Why does Vitamin D feel so good for our health?

Image @kaeptive

As the temperature finally heats up and the sun comes out this bank holiday weekend, there is such a temptation to bask in the sunlight and enjoy that energy lift to both mind and body and there is a good reason why! Your body is craving that feel good boost – it's that vitamin D, so why do we need it?

Vitamin D is an essential nutrient that is required to maintain strong bones and muscles. A lack of vitamin D can result in all sorts of muscle disease, muscle weakness, and increased risk of falls. This fat-soluble vitamin mostly helps in calcium absorption, bone growth, and mineralization.

Vitamin D is also amazing for strengthening our immune system etc. Research suggests that vitamin D may help prevent certain illnesses, such as rheumatoid arthritis, this is particularly relevant for my family as my mother suffered terribly with this and is why it is a daily supplement for me.

So what can we do to increase our vitamin D ?

Firstly, enjoy that sunlight: Vitamin D is often referred to as “the sunshine vitamin.” Our skin hosts a type of cholesterol that makes Vitamin D in the presence of sunlight. However, the amount of vitamin D your body can make depends on several parameters like your skin tone, the exposed part of the body, age, etc. Reasonable exposure in sun from 1000 hours to 1500 hours is an excellent way to maintain the body’s Vitamin D Levels.

  • Seafood: Fatty fish and seafood are among the richest natural food sources of vitamin D. Many kinds of seafood are also rich in heart-healthy omega-3 fatty acids (tuna, rainbow trout, mackerel, oysters, salmons, sardines, and anchovies)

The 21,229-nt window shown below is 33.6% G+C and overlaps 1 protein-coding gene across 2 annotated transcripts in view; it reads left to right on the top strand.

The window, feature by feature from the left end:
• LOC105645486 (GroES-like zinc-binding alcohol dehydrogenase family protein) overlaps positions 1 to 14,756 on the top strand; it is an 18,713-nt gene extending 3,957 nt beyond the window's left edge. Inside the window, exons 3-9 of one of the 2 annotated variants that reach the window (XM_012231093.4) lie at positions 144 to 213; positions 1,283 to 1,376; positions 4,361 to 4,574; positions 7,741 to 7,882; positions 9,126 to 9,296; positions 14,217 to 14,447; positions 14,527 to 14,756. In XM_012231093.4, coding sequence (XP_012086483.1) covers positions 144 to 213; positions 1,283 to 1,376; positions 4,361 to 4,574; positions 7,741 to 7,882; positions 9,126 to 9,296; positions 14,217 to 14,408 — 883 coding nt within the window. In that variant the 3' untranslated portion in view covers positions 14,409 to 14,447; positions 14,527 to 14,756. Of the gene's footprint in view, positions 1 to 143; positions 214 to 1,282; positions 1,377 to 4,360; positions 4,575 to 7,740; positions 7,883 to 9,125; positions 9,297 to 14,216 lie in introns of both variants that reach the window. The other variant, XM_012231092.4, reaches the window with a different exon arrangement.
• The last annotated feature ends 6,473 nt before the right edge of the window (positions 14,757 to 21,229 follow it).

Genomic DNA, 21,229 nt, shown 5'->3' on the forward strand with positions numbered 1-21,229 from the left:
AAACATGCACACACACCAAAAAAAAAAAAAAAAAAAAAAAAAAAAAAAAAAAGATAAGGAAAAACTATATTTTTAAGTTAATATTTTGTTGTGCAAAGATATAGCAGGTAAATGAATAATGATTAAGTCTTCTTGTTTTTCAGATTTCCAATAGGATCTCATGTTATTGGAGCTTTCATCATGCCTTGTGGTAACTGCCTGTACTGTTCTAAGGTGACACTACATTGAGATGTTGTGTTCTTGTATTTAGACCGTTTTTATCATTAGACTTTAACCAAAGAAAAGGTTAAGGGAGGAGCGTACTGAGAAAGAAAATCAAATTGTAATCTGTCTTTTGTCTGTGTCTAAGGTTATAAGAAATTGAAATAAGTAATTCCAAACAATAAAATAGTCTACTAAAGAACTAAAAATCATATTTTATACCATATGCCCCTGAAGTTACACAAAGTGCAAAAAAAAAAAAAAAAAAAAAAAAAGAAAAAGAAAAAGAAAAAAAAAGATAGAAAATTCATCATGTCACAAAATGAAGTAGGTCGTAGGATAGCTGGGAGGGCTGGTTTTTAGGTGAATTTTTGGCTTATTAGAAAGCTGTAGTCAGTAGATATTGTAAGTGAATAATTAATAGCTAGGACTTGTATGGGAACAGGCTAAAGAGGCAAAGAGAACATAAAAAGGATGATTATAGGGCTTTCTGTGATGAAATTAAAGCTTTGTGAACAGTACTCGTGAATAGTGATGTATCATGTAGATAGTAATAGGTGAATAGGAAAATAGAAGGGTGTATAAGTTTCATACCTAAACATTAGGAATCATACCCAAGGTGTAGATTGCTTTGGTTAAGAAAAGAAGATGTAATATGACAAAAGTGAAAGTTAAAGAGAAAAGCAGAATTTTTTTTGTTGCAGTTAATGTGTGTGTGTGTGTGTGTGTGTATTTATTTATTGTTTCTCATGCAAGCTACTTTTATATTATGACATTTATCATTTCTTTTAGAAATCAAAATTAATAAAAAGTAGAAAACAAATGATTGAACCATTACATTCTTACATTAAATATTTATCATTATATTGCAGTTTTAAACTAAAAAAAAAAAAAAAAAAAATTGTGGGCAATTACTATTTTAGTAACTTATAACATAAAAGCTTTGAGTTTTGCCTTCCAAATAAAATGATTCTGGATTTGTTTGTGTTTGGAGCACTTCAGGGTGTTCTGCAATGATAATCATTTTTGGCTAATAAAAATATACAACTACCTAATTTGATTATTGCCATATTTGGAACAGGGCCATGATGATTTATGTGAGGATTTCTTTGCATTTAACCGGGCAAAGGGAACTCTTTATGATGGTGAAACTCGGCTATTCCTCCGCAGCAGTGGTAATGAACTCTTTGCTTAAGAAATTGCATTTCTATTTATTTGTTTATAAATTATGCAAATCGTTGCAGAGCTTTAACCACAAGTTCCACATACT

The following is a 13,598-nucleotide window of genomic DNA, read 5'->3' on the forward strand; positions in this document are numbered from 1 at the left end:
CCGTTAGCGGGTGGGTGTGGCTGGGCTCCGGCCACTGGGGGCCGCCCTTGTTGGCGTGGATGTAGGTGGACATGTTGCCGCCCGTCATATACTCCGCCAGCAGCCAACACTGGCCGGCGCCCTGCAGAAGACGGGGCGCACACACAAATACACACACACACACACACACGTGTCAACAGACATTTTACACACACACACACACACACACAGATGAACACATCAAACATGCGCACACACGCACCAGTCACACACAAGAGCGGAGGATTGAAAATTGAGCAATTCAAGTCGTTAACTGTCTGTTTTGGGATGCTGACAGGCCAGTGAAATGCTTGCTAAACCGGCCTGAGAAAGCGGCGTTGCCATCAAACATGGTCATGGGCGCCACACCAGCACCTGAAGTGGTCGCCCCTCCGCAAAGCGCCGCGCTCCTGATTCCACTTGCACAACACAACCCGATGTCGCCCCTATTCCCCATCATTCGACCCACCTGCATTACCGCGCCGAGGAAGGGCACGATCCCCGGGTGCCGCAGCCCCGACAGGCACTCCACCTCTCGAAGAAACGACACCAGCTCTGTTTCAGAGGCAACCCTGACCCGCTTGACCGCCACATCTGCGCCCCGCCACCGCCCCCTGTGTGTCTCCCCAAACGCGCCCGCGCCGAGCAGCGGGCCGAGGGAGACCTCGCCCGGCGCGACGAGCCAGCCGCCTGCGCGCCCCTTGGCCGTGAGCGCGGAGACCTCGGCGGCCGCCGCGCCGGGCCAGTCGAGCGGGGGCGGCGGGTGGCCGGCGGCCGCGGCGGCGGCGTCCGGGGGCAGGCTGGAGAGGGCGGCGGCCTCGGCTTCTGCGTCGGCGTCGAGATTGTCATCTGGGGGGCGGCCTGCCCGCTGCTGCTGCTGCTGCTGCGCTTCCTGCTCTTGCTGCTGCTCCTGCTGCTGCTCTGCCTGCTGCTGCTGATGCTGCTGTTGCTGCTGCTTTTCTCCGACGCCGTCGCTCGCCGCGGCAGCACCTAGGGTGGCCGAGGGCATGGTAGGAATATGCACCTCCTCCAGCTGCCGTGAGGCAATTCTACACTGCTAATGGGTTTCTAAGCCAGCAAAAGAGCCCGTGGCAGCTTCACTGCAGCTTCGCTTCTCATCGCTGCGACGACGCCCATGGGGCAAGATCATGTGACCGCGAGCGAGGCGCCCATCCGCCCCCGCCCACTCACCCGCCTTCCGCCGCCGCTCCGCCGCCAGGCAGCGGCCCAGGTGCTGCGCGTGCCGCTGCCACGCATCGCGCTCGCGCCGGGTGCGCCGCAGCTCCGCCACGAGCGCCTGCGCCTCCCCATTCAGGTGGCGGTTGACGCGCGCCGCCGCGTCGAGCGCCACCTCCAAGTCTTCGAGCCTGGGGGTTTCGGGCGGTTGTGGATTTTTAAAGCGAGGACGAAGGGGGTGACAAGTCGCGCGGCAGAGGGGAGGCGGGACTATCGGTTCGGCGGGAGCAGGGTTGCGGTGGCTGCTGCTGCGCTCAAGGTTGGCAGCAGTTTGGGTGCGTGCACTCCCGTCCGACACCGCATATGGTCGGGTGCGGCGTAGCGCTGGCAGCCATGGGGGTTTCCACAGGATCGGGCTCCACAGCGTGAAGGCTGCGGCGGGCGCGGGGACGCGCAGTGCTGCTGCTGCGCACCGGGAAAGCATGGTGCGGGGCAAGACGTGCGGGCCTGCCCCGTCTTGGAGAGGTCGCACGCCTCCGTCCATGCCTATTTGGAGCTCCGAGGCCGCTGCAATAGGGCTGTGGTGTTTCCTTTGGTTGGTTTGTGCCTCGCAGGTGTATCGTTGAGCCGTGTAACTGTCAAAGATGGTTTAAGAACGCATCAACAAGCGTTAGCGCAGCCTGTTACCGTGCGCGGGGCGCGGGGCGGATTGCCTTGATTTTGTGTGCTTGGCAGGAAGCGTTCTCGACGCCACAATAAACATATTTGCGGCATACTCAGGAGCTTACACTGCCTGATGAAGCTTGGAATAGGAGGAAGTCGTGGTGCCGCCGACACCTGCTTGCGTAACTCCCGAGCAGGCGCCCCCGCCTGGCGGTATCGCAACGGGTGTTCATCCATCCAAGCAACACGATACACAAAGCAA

• Mushrooms: Mushrooms are the only completely plant-based source of vitamin D. Like humans, mushrooms can make their own vitamin D upon exposure to UV light. Humans produce a form of vitamin D3 (cholecalciferol}, whereas mushrooms produce D2 (ergocalciferol). However, one should always purchase them from a trusted supplier such as a grocery store or farmers market to avoid exposure to poisonous varieties. Shiitake mushrooms particularly are recommended for vitamin D content.
  • Egg yolks: Egg yolks are a common source of vitamin D that can be easily added to the routine diet.
  • Fortified foods: Vitamin D may be added to certain foods to increase their nutritive value. This process is called fortification. Some common vitamin D fortified goods include:
    • soy, almond, and hemp milk
    • orange juice
    • ready-to-eat cereals
    • certain types of yogurt
    • tofu
  • Dairy foods: Dairy products like swiss cheese, cow milk, curds, cottage cheese are also good Vitamin D sources.
  • A tablespoon of cod liver oil contains 1360 international units of vitamin D. Consumption of cod liver oil with warm water or taking cod liver oil capsules may enhance vitamin D levels.
  • Supplements: For me, I do all of the above but also include a vitamin D supplement everyday and it really doeas make a difference, particularly living in London, where sunlight has been a little hidden for these last months!
  • For many people, taking a vitamin D supplement may be the best way to ensure adequate intake. Vitamin D exists in two main biological forms: D2 (ergocalciferol) and D3 (cholecalciferol). Typically, D2 comes from plants and D3 from animals. Research suggests that D3 may be significantly more effective at raising and maintaining overall vitamin D levels than D2, so a supplement with this form may help in maintaining vitamin D levels in the body.
  • Finally, daily exercise: Research has proved that people engaging in regular physical activity like walking, jogging, cycling have better Vitamin D levels.

One last thing, sunbathing for a prolonged time  can risk sunburn –which can be very harmful so do  be careful with that and if you want to protect your skin particularly on those forgotten zones such as the shoulder area, wearing a Homebody T shirt will mean you have a 50+ UPF (tested by British standards)

Enjoy the sunshine and that vitamin D - Beverley